PROSECUTORS are unsure whether they have sufficient evidence against 11 asylum-seekers charged over a riot inside the Immigration Detention Centre on Christmas Island in November.
The commonwealth revealed its uncertainty about the case at the Christmas Island courthouse yesterday when the nine Sri Lankan men and two Afghanis made their first appearances to answer charges of taking part in a riot and wielding weapons, including a chair.
They all pleaded not guilty after arriving under guard in a minibus from the Phosphate Hill detention compound.
Prosecutor Joel Grinceri told the court the commonwealth needed more time to assess the evidence and find out about the availability of witnesses to the riot.
“The commonwealth DPP is not in possession of all relevant material from the Australian Federal Police to enable proper consideration of the sufficiency of the evidence and the possible approach to prosecute these persons,” Mr Grinceri said.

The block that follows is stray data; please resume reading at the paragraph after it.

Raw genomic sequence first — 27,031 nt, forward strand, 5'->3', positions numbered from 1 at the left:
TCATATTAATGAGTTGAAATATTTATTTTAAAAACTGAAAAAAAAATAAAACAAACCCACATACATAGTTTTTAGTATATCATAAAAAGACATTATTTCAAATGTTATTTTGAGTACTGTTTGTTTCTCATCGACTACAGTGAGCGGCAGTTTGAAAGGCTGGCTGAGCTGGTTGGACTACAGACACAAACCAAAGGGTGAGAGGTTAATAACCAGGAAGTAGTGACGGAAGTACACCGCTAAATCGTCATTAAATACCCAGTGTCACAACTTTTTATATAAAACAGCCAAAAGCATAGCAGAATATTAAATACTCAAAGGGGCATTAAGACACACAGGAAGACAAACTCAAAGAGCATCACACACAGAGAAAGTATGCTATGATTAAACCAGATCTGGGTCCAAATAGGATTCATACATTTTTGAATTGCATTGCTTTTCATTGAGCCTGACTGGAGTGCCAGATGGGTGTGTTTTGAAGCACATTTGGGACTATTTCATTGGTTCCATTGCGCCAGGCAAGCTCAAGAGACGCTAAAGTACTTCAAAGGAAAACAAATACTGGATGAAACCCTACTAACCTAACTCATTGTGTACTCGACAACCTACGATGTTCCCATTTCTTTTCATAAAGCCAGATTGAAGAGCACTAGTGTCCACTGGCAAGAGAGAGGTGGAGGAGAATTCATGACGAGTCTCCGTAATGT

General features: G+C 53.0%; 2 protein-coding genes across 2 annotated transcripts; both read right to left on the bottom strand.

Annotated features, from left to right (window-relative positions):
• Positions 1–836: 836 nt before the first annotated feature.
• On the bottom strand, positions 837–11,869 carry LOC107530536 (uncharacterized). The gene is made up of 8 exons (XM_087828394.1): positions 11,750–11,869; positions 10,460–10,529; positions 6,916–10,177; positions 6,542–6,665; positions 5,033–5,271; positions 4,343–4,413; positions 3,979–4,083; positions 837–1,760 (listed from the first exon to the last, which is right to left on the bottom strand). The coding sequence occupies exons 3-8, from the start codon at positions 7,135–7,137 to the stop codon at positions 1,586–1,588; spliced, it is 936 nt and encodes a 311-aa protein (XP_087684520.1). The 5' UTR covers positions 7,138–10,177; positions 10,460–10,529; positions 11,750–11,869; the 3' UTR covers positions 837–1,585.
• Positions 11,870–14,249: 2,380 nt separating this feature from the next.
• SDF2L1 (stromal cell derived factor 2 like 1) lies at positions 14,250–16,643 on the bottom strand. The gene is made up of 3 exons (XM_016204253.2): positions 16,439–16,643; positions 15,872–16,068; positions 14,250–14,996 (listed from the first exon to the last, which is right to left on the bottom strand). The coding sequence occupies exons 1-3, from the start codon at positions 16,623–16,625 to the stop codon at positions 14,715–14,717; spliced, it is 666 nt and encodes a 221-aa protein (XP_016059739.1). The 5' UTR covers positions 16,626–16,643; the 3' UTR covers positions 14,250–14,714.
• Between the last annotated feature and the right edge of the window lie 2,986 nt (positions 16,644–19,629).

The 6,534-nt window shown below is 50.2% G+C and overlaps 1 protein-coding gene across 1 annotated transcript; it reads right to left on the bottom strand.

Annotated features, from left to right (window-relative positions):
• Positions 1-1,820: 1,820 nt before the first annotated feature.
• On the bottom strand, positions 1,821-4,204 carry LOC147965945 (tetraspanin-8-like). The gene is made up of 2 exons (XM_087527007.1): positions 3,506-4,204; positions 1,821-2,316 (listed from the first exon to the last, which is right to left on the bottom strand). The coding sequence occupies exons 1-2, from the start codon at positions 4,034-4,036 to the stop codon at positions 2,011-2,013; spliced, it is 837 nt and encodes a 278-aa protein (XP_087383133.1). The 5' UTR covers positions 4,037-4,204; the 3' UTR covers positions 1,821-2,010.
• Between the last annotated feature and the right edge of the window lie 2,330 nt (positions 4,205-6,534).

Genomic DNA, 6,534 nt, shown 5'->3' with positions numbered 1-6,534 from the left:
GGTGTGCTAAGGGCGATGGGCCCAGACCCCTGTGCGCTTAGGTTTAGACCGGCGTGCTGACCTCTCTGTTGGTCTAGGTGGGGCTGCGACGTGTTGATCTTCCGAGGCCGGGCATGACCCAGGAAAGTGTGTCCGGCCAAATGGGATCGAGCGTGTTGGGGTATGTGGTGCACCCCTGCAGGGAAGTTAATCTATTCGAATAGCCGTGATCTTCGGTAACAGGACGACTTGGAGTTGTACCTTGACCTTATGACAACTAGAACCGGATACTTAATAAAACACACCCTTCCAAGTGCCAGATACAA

The Australian understands CCTV footage of some crucial parts of the rioting either does not exist or is of poor quality.
Julian Burnside QC has been asked to represent the asylum-seekers if the matters go to trial.
“Identification will be a major issue in this case,” Mr Burnside told The Australian.
“The role of Serco (the contractor that runs the detention centre and supplies guards) in the disturbance will also be an issue.”
Duty defence lawyer Peter Huxtable told the court the riot on November 21 halted imminent visas for a number of the charged men, who had been days away from being settled in Australia.
The Sri Lankan men, all Tamils, were placed in detention on Christmas Island in June and it was important the matter be dealt with as soon as possible, Mr Huxtable said, as there “are some mental health concerns with the accused being held in detention for so long”. The case has been set down for a status conference on April 8 in Perth.